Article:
Good Reads : Is Everyone Hanging Out Without Me?

Personal

He looked over to me and asked me to stop. To restrain myself. That last part was said through gritted teeth. And that made me laugh even harder. I was reading Is Everyone Hanging Out Without Me? by Mindy Kaling and restraining myself from a freshly frosted cake would have been easier than not laughing at her writing. But I laughed in a totally annoying way, almost like I was laughing underwater and found myself gurgling. It was way ugly.

The next morning, JD looked at me and said I was overreacting. I spit out the lather and asked how a person can overreact while brushing her teeth. No, the book…you made it sound like it was the funniest thing ever written. Now, I can admit I have a totally random sense of humor, but I’ve come to grips with the idea JD and I have completely opposite senses of humor. Like, North and South pole different. But this book? This book is seriously funny. It’d make Mona Lisa laugh. Twice.

After a heated conversation about Kaling’s writing, I twisted JD’s arm and made him admit how humorous the book is. Fine, he said, it’s funny, but I didn’t laugh like you did…I just smiled really big. Oh! Smiling! Yes, that aptly describes JD’s reaction to things I think are funny. He smiles.

I guess I’ll take it. A smile. Although I’m sure he’ll so regret it when I’m trying to be funny and he doesn’t laugh because as long as he merely SMILES, I’ll feel like I’m the next Eddie Murphy.

Regardless if we share a similar sense of humor, here’s a few books I’ve read this month that I think you’d definitely enjoy.
*A Thousand Splendid Suns by Khaled Hosseini. Wow. That’s all I can say about this amazing read. Hosseini also wrote the The Kite Runner and though I heard great things about it, I never got a chance to pick it up. When my friend, Shannon K, sent me her copy of Setting Sun, I knew it had to be good. Not only was it good, it was mind-blowingly good. The story spans ten years in war-torn Afghanistan and chronicles how two women’s lives intersect and the unlikely friendship that forms, resulting in finding purpose, redemption, and love. Ah-maze.
*Is Everyone Hanging Out Without Me? by Mindy Kaling. Need I say much about this book? No, but I will. Mindy stars in “The Office” as Kelly Kapoor, but she’s also one of the show’s writers and completely hilarious. It’s similar to Tina Fey’s Bossypants in that its comprised of personal short stories about her life, but their lives are so different, which results in their stories being independently funny and overall a great read. And I probably shouldn’t admit this because it sounds creepy, but I so wanna be her best friend after reading more about her life.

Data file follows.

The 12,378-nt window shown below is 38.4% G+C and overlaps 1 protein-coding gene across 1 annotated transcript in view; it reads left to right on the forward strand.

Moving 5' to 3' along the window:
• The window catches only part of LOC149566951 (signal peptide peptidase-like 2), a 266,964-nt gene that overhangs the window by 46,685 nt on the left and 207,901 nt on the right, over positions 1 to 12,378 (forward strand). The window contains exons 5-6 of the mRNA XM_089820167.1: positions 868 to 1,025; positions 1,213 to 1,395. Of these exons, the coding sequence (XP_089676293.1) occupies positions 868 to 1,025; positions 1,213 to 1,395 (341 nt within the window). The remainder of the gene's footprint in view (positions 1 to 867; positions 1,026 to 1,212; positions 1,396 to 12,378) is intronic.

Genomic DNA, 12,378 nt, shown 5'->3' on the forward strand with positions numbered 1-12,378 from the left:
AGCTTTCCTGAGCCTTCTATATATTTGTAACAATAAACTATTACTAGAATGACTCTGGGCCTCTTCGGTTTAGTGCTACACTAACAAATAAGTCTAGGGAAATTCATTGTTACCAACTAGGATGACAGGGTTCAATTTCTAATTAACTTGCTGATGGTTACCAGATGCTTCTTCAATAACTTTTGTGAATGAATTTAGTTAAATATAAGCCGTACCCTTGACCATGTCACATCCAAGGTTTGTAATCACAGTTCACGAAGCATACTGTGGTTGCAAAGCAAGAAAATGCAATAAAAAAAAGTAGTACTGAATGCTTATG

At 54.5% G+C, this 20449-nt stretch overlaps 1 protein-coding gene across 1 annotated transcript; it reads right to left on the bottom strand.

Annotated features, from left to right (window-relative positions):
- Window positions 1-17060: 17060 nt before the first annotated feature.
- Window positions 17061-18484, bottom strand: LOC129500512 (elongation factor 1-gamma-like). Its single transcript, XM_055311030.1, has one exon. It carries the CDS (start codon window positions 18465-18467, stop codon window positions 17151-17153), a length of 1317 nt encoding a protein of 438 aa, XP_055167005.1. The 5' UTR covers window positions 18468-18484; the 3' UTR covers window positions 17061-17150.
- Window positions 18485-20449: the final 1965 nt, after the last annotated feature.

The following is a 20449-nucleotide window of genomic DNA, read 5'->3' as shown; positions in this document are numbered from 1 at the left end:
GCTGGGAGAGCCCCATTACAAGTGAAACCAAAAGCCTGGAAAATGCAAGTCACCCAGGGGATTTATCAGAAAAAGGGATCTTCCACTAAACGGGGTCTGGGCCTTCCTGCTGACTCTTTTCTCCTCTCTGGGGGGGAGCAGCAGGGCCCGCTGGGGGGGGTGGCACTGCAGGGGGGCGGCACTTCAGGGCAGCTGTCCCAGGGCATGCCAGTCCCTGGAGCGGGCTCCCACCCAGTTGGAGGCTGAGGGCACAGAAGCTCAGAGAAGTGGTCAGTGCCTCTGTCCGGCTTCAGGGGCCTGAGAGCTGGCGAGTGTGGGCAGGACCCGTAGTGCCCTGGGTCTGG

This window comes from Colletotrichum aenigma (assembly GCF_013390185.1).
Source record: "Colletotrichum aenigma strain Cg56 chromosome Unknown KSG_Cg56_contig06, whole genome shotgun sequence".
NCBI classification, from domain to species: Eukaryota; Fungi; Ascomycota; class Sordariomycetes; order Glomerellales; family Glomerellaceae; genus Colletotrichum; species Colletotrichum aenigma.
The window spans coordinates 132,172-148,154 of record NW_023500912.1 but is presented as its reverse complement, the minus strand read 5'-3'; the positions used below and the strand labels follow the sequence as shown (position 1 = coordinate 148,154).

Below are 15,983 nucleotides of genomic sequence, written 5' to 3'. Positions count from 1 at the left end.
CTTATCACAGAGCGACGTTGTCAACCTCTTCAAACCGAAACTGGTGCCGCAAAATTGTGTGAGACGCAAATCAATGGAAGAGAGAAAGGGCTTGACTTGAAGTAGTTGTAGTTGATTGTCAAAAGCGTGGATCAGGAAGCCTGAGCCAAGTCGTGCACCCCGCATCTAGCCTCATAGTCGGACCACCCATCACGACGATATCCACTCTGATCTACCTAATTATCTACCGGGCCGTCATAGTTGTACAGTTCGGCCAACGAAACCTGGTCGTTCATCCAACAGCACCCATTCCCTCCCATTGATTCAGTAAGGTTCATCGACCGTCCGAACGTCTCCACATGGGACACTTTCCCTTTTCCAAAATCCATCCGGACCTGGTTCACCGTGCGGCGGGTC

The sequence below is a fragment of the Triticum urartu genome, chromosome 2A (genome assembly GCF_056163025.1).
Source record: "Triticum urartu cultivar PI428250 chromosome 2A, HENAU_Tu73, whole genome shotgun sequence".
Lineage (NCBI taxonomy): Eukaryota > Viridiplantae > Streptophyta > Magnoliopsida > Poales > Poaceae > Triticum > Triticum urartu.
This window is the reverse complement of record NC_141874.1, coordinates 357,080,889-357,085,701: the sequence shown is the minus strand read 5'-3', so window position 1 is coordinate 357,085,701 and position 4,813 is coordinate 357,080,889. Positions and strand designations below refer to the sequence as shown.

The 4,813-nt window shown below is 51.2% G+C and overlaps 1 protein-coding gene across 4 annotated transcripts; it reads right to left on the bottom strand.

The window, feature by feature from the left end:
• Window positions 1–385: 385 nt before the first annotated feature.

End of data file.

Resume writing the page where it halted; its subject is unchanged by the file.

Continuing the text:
*Miss Peregrine’s School for Peculiar Children by Ransom Riggs. Okay, so I don’t like creepy things. In fact, I once got scared from an episode of Little House on the Prairie and couldn’t sleep for a week. I’m weaksauce. I debated buying this book because the photos included in the book were freakishly eerie. And yet I found them making me think and feel differently about my own photography. So I bought it. The fictional book revolves around Jacob finding a series of odd photographs and wants to know more about his family’s history. What results is a Harry Potter meets X-files meets meets Back to the Future adventure story. These types of stories aren’t really my cup of tea, but it was an enjoyable read nevertheless.
*The Lover’s Dictionary by David Levithan. I told JD good books make me think, but great books make me feel…and this book? It’s like Feel Station Central. The book is a dictionary filled with alphabetical short stories and powerfully written, so, clearly, I was filled with writing jealousy. It’s an easy read and quite enjoyable, so if you’re looking for a stocking stuffer for a book worm, this is it!

Happy Monday!